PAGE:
On January 25, 2003, Tzu Chi USA’s Southern Region and TIMA hold their second free clinic event at Smith Elementary School. Photo/Tzu Chi USA Southern Region

On January 25, 2003, the Tzu Chi USA Southern Region and TIMA Houston held a second free clinic at Smith Elementary School. Based on the information provided by the school and the needs of the community residents, the clinical consultations included family medicine, internal medicine, pediatrics, dentistry, ophthalmology, and Traditional Chinese Medicine (TCM), as well as consultations on blood pressure, blood sugar, cholesterol, and various health-related topics. Whether it was in the registration area, the form-filling area, or the waiting area, volunteers were present to guide and accompany. Principal Welk remarked, “I’ve never seen so many volunteers come to serve, and the smiles of the volunteers make people feel warm.” On that day, 140 volunteers and healthcare workers were mobilized, and over 380 people came for consultations. Twenty-six healthcare workers were so busy they had no time to rest. Two Chinese medicine doctors were particularly surprised since Americans from all walks of life were interested in TCM treatments.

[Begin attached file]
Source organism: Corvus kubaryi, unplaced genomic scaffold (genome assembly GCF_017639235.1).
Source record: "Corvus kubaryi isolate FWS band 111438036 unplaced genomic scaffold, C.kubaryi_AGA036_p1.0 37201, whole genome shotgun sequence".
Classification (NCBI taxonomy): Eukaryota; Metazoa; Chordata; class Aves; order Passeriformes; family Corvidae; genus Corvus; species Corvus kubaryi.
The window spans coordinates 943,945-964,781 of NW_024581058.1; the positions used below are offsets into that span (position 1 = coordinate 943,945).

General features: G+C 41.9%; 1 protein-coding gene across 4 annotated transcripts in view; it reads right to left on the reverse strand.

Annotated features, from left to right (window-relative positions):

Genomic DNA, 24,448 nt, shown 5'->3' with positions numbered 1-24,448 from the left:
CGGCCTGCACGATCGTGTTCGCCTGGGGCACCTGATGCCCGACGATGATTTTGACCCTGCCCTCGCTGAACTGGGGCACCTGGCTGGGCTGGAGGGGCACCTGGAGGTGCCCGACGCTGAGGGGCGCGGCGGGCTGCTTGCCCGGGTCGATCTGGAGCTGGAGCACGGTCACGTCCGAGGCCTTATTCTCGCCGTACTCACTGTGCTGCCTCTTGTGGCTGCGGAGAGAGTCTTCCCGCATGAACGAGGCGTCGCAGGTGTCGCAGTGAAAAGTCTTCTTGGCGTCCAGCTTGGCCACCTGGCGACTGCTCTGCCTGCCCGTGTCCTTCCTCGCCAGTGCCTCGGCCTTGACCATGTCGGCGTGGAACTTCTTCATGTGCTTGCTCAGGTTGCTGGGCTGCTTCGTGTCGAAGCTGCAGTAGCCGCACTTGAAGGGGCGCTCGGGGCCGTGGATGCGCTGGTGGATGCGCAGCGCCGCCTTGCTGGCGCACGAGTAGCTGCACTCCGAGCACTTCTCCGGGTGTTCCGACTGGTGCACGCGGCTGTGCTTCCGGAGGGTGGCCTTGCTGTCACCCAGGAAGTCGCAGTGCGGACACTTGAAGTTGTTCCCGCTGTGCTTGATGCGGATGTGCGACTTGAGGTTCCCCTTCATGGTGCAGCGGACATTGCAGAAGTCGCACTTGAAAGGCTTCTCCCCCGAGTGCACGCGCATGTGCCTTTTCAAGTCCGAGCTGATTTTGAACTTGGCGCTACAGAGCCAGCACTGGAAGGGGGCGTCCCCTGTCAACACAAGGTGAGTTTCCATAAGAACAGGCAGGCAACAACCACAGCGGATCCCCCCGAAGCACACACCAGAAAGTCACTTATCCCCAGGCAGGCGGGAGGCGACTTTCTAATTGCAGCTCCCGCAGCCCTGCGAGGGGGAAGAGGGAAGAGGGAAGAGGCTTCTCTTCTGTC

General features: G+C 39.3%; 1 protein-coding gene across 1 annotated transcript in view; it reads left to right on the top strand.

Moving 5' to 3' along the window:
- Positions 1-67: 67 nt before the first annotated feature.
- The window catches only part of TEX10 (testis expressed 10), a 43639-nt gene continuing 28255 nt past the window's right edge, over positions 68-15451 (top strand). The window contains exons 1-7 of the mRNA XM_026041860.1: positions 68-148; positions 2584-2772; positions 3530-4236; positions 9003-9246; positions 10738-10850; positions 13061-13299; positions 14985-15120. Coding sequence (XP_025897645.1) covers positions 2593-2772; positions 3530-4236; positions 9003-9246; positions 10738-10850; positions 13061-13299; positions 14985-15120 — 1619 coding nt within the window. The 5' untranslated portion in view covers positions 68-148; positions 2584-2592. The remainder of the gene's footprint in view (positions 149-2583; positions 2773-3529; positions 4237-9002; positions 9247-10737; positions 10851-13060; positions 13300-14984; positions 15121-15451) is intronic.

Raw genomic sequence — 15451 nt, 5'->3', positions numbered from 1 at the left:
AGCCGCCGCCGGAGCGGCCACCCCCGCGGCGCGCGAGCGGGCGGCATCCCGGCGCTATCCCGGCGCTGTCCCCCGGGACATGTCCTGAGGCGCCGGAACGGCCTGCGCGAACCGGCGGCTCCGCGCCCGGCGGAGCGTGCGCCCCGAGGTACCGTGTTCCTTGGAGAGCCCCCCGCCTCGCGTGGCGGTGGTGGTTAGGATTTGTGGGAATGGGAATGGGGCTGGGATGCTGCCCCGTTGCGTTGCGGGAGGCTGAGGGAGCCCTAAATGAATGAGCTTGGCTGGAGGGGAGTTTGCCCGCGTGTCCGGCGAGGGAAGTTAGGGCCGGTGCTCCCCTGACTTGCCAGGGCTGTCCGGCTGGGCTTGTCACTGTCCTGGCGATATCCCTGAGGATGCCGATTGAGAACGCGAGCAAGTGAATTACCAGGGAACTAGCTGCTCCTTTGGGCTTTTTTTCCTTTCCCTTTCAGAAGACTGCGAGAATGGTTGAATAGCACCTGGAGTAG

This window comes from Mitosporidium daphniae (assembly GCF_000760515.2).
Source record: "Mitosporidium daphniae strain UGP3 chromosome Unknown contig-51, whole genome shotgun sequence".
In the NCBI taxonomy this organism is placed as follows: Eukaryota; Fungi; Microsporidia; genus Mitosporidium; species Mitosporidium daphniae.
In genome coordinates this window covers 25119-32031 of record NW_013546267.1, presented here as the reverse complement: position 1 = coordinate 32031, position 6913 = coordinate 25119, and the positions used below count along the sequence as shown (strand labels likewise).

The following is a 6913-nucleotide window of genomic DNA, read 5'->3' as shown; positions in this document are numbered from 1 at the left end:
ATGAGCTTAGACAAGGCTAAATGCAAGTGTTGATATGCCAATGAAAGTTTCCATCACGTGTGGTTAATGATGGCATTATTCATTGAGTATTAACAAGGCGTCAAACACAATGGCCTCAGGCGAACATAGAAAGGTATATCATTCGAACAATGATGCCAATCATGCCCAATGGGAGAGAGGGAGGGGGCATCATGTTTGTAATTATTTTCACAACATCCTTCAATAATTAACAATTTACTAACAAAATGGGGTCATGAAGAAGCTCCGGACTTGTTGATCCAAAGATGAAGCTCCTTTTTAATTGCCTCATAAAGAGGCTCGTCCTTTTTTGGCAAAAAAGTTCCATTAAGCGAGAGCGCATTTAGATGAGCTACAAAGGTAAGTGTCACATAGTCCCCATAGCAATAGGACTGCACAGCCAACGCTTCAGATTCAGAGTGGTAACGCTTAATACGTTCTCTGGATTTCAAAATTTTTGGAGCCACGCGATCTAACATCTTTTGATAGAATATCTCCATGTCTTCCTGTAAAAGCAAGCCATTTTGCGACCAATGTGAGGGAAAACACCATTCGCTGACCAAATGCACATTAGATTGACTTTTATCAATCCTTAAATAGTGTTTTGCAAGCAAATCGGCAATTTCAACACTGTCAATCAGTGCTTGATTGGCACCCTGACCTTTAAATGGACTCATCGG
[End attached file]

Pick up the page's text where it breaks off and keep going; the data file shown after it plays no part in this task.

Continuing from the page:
The Southern Region’s TIMA members initially planned to join hands with several schools to host large-scale free clinical consultations in the autumn after accumulating experience from these two clinics. However, volunteers observed a phenomenon during the process: Over half of the children were not brought by their parents. After inquiring, it was understood that this was because the parents needed to go to work, and almost all the parents who couldn’t bring their children were single parents. Shioubih Yang recalled her feelings at the time: “This made me realize that while we are doing this free clinic and the doctors can only provide consultations without prescriptions, how much help does it really provide to the patients who come for treatment? If I were a single mother, what would my choice be between work and this free clinic?” After discussions among TIMA USA Southern Region members, they unanimously decided to pause this free clinic project.